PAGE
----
The eventual goal of a national high-speed rail network is still moving forward, according to the Transportation Secretary Ray LaHood.
When he was speaking before a congressional committee earlier this week, he clarified that the administration is going to continue to invest in “its signature transportation project. We’re not giving up on high-speed rail,” said LaHood. “The president will include funding in his budget. I think we’ll get there with public money, but in the absence of that we’ll get there with private money.”
So far, there have been more than 150 new proposals received and funded to various degrees. The new projects have been concentrated along the East and West Coast and in parts of the Midwest.
There are some members of Congress that think that the administration needs to start increasing the speed of implementation.
“I’m not convinced that we know how to do it because we haven’t done it,” Del. Eleanor Holmes Norton (D.C.) said. “There will be huge criticism of the administration for having nothing to show for its efforts in five years.”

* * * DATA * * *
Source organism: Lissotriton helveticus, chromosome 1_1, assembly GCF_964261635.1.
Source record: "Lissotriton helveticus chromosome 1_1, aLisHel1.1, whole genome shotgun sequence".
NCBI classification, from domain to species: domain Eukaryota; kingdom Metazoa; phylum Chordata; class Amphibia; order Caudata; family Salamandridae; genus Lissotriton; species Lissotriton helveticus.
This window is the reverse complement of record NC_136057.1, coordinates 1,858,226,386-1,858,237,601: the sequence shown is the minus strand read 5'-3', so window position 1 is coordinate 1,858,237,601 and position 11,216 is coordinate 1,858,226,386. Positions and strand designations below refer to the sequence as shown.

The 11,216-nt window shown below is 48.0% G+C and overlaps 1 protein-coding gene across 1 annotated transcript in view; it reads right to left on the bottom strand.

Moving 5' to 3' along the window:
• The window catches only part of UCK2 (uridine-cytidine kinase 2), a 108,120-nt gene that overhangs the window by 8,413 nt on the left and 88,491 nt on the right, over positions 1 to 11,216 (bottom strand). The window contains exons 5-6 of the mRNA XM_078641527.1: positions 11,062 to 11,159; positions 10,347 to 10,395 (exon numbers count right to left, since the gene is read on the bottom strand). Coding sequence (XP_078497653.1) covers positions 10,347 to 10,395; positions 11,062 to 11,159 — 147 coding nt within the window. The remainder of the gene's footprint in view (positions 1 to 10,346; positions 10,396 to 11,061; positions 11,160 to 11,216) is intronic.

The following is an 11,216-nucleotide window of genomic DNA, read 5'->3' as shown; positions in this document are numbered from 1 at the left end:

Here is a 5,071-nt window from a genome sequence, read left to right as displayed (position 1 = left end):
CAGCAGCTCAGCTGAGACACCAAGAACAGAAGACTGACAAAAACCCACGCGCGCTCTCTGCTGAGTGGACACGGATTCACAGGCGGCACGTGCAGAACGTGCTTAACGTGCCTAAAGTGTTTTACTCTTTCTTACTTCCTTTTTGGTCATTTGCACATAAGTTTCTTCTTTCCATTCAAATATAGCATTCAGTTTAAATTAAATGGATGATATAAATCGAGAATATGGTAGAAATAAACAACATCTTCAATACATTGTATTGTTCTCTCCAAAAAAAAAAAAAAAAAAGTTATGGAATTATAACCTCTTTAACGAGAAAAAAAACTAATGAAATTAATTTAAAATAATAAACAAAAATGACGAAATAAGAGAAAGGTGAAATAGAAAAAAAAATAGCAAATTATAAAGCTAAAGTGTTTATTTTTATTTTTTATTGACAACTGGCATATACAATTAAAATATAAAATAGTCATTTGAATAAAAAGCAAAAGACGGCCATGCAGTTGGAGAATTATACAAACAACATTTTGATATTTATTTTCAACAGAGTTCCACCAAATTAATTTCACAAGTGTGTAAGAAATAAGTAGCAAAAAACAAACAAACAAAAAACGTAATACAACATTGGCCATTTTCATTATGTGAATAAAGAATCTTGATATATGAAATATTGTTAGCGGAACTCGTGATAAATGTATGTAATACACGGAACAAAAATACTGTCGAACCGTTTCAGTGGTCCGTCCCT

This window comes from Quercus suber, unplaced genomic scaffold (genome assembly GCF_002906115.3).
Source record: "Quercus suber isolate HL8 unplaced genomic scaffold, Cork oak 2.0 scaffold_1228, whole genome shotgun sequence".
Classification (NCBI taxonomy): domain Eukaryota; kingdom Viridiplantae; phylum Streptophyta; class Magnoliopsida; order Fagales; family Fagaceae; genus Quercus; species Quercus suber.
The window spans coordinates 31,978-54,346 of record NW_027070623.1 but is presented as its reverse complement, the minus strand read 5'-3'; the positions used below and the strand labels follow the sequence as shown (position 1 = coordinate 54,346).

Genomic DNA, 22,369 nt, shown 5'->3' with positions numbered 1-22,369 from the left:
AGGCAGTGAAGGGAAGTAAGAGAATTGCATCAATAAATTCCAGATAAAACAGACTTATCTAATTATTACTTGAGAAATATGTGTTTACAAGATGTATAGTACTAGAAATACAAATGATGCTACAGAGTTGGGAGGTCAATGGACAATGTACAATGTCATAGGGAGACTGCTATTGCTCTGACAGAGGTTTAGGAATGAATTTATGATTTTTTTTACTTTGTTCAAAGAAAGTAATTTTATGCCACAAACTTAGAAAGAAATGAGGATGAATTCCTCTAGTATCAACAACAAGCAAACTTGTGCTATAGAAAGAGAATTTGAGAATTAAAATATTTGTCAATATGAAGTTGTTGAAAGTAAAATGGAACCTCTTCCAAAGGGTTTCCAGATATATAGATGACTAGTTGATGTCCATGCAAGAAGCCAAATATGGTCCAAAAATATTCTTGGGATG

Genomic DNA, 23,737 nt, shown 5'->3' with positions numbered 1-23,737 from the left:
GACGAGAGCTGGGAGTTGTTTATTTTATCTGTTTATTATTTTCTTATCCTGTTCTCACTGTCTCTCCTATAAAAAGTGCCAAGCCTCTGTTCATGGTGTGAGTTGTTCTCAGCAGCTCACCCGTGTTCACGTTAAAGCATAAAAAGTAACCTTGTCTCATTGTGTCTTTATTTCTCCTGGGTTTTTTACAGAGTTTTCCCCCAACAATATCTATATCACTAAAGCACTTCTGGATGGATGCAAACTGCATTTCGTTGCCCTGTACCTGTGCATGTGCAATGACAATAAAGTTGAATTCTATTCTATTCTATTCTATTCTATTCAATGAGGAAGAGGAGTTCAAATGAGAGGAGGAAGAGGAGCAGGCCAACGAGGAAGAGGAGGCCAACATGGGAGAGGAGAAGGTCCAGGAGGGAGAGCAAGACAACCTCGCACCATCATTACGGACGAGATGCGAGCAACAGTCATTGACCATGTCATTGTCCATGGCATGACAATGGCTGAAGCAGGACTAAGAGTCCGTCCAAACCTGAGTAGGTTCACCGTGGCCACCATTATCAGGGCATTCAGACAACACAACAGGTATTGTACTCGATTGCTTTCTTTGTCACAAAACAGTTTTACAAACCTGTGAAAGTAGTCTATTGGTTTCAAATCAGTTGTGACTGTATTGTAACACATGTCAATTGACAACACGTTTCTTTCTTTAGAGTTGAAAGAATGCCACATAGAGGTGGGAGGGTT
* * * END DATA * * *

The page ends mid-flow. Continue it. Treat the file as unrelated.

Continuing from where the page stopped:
“We need to get started,” Rep. Donna Edwards (Md.) said. “I know when the interstates were being built there were areas that didn’t want them. Who doesn’t want a highway now?”
Several other countries around the world have high-speed rail networks and trains that are blisteringly fast compared to US trains. For many in the US, rail may be an invisible option for long-distance travel, but it is the top, most modern option in several other developed and even developing countries.
For the fate of the sons of men and the fate of beasts is the same; as one dies, so dies the other. They all have the same breath, and man has no advantage over the beasts; for all is vanity. - Ecclesiastes 3:19